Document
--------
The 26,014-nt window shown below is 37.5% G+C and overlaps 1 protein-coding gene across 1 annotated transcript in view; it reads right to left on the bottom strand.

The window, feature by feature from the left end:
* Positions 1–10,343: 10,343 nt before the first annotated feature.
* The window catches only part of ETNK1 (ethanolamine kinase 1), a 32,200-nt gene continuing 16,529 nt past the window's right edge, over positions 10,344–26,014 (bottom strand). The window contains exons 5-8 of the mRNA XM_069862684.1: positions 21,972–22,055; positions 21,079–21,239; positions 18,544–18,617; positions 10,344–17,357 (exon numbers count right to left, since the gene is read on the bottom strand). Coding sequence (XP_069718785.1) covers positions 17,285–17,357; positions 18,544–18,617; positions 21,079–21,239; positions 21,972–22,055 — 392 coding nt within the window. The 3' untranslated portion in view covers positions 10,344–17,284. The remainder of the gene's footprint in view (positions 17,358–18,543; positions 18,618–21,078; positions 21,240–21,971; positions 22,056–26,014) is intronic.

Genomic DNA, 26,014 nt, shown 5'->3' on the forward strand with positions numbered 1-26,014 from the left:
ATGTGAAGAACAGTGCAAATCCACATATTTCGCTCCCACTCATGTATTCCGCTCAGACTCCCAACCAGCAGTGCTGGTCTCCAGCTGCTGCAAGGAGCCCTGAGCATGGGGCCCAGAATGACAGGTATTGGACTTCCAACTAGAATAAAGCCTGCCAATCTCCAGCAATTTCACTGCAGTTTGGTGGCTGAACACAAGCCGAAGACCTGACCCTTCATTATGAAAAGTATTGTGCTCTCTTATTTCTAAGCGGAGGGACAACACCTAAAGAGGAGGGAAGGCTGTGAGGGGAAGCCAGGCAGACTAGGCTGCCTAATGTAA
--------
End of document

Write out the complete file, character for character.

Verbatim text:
The 26,014-nt window shown below is 37.5% G+C and overlaps 1 protein-coding gene across 1 annotated transcript in view; it reads right to left on the bottom strand.

The window, feature by feature from the left end:
* Positions 1–10,343: 10,343 nt before the first annotated feature.
* The window catches only part of ETNK1 (ethanolamine kinase 1), a 32,200-nt gene continuing 16,529 nt past the window's right edge, over positions 10,344–26,014 (bottom strand). The window contains exons 5-8 of the mRNA XM_069862684.1: positions 21,972–22,055; positions 21,079–21,239; positions 18,544–18,617; positions 10,344–17,357 (exon numbers count right to left, since the gene is read on the bottom strand). Coding sequence (XP_069718785.1) covers positions 17,285–17,357; positions 18,544–18,617; positions 21,079–21,239; positions 21,972–22,055 — 392 coding nt within the window. The 3' untranslated portion in view covers positions 10,344–17,284. The remainder of the gene's footprint in view (positions 17,358–18,543; positions 18,618–21,078; positions 21,240–21,971; positions 22,056–26,014) is intronic.

Genomic DNA, 26,014 nt, shown 5'->3' on the forward strand with positions numbered 1-26,014 from the left:
ATGTGAAGAACAGTGCAAATCCACATATTTCGCTCCCACTCATGTATTCCGCTCAGACTCCCAACCAGCAGTGCTGGTCTCCAGCTGCTGCAAGGAGCCCTGAGCATGGGGCCCAGAATGACAGGTATTGGACTTCCAACTAGAATAAAGCCTGCCAATCTCCAGCAATTTCACTGCAGTTTGGTGGCTGAACACAAGCCGAAGACCTGACCCTTCATTATGAAAAGTATTGTGCTCTCTTATTTCTAAGCGGAGGGACAACACCTAAAGAGGAGGGAAGGCTGTGAGGGGAAGCCAGGCAGACTAGGCTGCCTAATGTAA